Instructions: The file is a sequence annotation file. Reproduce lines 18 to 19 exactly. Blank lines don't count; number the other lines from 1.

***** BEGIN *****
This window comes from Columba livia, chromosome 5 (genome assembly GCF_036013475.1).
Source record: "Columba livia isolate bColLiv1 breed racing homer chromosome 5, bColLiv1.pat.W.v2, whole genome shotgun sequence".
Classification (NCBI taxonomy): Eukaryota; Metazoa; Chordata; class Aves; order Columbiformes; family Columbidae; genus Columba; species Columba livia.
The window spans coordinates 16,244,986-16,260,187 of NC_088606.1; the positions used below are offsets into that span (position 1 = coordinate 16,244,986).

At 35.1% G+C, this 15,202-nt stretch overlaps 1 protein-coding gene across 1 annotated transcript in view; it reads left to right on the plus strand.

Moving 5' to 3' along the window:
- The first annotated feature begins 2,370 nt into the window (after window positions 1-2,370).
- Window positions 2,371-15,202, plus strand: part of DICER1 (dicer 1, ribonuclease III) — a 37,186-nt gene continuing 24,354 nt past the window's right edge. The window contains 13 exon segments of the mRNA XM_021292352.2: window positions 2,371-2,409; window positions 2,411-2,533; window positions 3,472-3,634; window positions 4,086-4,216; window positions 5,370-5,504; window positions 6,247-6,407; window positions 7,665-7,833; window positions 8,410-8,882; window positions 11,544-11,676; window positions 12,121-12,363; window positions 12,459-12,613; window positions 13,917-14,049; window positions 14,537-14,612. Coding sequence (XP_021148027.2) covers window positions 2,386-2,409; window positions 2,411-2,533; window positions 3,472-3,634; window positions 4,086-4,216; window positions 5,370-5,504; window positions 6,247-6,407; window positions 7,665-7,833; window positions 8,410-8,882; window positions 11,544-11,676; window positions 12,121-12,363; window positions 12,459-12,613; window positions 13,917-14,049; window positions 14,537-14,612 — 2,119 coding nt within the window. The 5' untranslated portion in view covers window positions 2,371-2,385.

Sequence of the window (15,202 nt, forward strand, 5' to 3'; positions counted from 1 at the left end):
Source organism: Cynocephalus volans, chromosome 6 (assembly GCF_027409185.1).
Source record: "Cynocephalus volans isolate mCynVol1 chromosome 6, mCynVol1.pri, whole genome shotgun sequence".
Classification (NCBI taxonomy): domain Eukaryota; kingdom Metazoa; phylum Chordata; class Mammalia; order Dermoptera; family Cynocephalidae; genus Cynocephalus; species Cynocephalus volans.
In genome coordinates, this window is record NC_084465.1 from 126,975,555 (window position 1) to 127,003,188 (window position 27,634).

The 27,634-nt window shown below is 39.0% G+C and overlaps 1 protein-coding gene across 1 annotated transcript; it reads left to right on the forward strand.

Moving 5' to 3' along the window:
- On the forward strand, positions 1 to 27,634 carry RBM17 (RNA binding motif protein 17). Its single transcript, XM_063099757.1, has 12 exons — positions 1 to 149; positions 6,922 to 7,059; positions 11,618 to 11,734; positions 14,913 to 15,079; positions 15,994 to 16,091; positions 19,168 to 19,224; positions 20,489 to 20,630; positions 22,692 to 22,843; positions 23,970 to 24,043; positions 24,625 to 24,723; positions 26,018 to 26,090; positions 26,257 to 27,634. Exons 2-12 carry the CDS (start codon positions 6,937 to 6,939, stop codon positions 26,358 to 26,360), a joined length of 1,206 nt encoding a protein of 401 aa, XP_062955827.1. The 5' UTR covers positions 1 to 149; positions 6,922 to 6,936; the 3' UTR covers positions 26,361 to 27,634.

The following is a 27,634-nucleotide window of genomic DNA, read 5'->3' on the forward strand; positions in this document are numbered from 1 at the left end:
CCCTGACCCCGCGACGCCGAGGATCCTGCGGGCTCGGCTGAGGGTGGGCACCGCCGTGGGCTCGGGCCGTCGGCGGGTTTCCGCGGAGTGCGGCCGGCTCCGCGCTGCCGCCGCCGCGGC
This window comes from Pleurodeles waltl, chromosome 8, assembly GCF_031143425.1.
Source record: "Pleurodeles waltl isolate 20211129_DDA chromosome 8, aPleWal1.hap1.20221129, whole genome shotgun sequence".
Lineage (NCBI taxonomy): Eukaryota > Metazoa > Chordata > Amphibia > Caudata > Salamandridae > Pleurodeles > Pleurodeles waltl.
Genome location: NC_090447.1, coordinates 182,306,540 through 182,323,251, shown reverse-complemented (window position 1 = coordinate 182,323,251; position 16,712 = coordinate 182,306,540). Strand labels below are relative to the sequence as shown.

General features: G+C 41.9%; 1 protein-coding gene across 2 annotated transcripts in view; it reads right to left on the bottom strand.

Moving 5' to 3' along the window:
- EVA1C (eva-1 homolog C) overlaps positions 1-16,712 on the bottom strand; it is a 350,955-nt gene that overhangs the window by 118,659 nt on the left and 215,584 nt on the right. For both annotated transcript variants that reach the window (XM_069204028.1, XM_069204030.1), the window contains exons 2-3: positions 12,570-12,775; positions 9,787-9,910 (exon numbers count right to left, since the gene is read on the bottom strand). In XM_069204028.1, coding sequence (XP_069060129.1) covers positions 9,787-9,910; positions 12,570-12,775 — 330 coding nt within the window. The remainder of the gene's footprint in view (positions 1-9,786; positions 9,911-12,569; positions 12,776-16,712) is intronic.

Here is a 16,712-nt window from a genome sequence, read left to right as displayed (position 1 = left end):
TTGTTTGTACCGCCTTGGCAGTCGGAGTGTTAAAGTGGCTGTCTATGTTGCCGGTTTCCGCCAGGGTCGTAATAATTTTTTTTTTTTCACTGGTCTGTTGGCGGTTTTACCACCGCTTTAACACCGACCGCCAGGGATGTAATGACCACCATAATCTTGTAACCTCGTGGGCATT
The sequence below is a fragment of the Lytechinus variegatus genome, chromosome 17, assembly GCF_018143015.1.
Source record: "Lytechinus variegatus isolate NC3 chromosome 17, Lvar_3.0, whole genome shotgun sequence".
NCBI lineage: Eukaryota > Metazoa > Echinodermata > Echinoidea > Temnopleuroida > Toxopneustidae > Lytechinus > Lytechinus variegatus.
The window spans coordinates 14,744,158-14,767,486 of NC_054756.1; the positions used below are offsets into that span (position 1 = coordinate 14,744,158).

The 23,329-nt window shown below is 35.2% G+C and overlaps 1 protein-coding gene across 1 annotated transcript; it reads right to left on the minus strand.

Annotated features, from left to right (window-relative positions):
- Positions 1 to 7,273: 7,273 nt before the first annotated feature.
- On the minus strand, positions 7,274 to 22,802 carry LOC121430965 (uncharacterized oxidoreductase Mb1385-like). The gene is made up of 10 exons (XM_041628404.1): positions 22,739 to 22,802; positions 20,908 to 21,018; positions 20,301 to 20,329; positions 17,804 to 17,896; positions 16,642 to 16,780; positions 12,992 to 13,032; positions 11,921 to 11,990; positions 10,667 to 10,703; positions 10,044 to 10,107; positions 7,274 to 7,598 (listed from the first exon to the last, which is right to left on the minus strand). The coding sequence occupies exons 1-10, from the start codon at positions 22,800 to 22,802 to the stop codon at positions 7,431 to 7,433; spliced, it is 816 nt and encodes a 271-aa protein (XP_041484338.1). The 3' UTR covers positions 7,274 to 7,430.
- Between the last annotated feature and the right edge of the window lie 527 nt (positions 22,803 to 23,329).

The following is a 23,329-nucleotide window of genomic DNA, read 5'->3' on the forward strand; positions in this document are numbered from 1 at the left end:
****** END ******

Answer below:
CCCTGACCCCGCGACGCCGAGGATCCTGCGGGCTCGGCTGAGGGTGGGCACCGCCGTGGGCTCGGGCCGTCGGCGGGTTTCCGCGGAGTGCGGCCGGCTCCGCGCTGCCGCCGCCGCGGC
This window comes from Pleurodeles waltl, chromosome 8, assembly GCF_031143425.1.